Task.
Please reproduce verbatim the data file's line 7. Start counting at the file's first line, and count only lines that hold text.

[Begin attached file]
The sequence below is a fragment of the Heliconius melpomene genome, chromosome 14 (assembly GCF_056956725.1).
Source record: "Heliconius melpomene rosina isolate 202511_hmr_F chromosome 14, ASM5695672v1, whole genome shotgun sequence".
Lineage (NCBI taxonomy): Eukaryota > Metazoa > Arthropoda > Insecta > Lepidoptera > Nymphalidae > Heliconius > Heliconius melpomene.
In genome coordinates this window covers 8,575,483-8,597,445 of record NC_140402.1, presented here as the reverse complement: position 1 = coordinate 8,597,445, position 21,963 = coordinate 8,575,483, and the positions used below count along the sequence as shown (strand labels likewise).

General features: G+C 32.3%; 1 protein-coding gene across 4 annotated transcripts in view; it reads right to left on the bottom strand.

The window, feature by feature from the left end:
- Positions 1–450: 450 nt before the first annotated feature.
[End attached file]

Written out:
- Positions 1–450: 450 nt before the first annotated feature.